Marikana massacre film comes to Harare

HARARE - Miners Shot Down, the multi-award-winning documentary on the tragic story of the Marikana Mine massacre, will be screened by the Book Café on Thursday.

South African director and producer, Rehad Desai, who produced the internationally-acclaimed documentary, will also attend the Book Café screening where he will answer questions on the film.

Miners Shot Down takes a forensic real time at the Marikana massacre of 2012 where 34 miners were killed and over 100 injured.

It has been described as “devastating cinema” and “a heart-wrenching film that resonates far beyond its borders with a story that interrogates the power and ruthlessness of capitalist exploitation in an age of increasing economic inequality.

In August 2012, mineworkers in one of South Africa’s biggest platinum mines began a wildcat strike for better wages.

Six days into the strike, the police used live ammunition to brutally suppress the strike, killing 34 and injuring many more.

The police insisted that they shot in self-defence, a view thoroughly discredited by the documentary.

Miners Shot Down tells a different story, one that unfolds in real time over seven days, like a ticking time bomb.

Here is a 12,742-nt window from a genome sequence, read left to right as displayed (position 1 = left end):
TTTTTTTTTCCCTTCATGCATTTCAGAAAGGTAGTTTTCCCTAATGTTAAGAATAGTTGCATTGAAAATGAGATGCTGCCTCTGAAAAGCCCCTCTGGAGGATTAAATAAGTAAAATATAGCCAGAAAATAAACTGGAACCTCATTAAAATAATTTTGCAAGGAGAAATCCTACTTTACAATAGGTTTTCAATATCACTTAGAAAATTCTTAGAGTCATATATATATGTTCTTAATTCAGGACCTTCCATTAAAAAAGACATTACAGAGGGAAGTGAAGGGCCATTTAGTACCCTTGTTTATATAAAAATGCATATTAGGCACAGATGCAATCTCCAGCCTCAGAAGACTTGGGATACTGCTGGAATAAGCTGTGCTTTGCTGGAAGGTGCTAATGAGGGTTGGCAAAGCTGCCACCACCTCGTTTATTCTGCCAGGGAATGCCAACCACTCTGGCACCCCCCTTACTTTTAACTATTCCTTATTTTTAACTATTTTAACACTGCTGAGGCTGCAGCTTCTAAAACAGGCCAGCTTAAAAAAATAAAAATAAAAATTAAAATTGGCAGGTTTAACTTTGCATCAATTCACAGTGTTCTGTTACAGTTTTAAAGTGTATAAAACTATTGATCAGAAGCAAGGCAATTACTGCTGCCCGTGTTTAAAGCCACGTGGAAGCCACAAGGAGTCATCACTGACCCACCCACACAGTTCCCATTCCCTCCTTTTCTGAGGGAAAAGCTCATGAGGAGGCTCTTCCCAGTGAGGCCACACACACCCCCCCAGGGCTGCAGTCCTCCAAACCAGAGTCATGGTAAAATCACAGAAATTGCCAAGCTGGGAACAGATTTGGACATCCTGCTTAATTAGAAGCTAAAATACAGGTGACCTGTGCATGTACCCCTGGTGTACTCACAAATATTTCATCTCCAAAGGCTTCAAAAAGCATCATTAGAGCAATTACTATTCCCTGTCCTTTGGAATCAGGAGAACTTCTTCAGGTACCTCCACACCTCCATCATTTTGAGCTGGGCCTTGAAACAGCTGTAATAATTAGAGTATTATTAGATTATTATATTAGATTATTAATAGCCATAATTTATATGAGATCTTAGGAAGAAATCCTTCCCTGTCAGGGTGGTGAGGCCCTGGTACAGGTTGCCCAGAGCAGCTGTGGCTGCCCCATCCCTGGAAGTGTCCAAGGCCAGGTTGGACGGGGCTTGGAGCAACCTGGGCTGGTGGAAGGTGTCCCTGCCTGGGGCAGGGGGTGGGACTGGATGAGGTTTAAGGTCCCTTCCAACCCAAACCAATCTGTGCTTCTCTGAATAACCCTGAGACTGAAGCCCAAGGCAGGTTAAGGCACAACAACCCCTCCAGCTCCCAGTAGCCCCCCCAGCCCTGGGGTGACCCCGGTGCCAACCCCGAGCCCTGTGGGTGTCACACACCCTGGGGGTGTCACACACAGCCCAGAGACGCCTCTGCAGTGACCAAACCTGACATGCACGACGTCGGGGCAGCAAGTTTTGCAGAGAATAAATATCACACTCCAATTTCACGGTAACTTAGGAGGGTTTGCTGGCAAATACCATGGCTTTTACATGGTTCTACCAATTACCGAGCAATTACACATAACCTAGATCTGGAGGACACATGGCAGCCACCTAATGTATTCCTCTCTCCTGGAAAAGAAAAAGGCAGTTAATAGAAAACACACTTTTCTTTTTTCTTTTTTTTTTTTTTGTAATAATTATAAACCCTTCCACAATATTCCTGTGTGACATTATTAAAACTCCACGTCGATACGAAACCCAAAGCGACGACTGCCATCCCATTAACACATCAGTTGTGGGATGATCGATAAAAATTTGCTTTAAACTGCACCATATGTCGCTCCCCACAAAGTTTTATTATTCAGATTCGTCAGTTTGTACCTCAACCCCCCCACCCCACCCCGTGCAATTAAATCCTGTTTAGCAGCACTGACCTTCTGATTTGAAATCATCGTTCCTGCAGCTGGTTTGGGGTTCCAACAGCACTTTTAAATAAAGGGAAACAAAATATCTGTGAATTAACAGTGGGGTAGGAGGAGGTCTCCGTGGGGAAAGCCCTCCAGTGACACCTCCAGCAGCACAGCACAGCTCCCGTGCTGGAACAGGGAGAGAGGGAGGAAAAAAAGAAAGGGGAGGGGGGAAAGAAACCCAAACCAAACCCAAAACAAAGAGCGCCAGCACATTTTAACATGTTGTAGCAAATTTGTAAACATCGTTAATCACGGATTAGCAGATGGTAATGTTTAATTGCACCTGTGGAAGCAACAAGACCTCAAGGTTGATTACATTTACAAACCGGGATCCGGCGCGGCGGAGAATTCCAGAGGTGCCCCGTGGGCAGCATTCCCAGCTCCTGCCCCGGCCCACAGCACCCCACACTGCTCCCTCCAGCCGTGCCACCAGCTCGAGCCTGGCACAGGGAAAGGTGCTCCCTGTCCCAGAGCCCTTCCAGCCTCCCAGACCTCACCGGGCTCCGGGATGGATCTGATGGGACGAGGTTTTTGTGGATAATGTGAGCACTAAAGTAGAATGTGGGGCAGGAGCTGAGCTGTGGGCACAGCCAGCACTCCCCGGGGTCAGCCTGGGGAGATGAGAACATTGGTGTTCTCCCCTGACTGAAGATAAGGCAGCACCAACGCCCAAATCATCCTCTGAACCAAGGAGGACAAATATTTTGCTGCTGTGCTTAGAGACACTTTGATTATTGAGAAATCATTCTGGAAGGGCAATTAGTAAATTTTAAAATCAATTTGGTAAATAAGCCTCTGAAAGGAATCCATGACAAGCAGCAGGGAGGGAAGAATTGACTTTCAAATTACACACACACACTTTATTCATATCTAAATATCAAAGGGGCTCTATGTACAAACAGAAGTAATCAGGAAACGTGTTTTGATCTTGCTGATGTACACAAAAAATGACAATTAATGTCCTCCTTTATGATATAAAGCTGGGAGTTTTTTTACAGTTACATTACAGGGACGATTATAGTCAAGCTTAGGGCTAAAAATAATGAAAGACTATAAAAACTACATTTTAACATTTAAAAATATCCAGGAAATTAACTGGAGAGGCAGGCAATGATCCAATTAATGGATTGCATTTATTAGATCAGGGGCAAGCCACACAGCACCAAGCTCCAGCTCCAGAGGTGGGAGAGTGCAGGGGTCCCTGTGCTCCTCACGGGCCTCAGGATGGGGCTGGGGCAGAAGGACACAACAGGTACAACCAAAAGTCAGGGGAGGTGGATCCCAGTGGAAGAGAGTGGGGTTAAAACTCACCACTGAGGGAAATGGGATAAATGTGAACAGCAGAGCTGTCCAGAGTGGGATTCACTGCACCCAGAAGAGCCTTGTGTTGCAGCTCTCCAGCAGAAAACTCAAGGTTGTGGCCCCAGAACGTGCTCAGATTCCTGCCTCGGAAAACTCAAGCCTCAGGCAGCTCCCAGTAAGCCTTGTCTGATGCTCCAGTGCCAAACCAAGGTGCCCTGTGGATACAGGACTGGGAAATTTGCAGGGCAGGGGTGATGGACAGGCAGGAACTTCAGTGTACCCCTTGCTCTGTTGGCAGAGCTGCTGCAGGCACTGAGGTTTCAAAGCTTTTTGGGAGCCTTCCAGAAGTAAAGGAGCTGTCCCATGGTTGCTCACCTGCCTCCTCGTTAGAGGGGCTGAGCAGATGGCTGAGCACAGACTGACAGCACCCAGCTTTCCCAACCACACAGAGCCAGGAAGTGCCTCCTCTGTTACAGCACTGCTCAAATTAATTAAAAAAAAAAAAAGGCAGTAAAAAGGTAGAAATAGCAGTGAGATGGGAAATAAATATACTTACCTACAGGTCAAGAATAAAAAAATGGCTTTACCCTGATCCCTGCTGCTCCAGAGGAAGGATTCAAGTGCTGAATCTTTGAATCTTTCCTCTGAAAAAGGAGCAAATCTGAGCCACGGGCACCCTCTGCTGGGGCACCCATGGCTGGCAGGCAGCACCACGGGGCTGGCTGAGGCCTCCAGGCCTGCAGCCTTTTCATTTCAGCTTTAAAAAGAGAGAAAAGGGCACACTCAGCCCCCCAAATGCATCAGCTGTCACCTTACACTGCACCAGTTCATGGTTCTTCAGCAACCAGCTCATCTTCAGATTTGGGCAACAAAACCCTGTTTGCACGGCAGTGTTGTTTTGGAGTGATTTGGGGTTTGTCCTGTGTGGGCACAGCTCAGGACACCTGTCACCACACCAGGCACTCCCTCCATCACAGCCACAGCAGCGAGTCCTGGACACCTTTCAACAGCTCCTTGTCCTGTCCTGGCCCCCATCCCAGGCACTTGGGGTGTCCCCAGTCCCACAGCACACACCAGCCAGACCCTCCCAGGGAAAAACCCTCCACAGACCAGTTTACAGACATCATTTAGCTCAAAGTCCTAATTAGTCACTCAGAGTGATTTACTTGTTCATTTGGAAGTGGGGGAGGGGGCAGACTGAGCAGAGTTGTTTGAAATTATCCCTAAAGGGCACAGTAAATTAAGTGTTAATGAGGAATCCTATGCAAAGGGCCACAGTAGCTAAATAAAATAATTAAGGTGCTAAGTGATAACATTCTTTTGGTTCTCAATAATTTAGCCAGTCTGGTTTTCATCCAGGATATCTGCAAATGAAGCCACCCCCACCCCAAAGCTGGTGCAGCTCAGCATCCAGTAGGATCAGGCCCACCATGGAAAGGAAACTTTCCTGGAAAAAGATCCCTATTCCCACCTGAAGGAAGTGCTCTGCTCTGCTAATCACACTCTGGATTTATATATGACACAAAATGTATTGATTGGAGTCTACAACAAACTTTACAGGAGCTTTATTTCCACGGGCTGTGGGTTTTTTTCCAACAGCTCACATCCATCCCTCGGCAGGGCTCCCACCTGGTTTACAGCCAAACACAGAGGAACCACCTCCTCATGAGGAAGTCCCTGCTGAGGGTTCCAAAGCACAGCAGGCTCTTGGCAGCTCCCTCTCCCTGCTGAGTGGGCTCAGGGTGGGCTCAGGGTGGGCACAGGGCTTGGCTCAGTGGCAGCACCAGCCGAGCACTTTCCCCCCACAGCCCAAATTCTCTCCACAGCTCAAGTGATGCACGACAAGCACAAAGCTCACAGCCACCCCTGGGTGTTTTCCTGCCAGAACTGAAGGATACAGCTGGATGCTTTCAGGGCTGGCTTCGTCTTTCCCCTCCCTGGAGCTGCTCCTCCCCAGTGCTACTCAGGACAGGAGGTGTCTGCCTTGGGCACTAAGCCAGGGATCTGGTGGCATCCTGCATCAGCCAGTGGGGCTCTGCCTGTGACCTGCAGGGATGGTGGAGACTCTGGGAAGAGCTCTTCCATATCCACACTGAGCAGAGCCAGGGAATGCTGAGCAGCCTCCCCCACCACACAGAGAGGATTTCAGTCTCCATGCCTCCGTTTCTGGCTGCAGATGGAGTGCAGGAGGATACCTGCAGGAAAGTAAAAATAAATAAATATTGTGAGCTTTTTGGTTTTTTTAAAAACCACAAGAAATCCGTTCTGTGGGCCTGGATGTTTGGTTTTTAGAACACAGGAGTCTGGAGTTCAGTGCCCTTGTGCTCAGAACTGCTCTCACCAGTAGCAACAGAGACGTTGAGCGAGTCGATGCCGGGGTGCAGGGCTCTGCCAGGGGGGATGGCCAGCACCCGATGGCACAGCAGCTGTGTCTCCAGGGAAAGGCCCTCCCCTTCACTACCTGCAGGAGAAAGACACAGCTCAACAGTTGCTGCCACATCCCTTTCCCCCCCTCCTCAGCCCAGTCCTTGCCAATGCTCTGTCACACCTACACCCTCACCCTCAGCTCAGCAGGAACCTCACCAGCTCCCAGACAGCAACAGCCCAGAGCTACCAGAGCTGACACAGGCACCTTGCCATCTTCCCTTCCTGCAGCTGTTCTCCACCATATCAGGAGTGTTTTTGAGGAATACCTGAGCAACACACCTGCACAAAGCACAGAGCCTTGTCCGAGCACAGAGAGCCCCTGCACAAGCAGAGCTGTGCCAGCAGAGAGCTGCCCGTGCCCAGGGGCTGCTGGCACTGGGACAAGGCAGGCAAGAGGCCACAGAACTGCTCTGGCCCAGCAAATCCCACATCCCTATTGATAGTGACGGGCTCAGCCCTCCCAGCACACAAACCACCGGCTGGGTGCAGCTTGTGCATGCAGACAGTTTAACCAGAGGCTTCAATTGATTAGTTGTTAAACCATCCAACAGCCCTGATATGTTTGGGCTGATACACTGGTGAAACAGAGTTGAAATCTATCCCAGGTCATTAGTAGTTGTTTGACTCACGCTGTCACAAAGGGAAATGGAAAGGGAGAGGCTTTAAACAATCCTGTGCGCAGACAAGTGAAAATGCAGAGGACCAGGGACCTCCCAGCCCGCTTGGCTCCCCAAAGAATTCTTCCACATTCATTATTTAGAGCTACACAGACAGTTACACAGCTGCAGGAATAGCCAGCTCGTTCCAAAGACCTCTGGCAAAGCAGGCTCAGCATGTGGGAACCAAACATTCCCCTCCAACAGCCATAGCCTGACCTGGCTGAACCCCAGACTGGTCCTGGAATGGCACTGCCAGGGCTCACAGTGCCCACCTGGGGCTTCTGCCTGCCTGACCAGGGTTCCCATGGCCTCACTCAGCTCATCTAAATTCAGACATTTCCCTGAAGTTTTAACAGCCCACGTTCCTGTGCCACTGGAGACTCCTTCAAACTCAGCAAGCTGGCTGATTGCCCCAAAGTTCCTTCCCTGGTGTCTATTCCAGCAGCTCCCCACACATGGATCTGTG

The film weaves together the central point-of-view of three strike leaders, Mambush, Tholakele and Mzoxolo, with compelling police footage, TV archive and interviews with lawyers representing the miners in the ensuing commission of inquiry into the massacre.

What emerges is a tragedy that arises out of the deep fault lines in South Africa’s nascent democracy, of enduring poverty and a twenty-year-old, unfulfilled promise of a better life for all.

A campaigning film, beautifully shot, sensitively told, with a haunting soundtrack, Miners Shot Down reveals how far the African National Congress has strayed from its progressive liberationist roots and leaves audiences with an uncomfortable view of those that profit from minerals in the global South.

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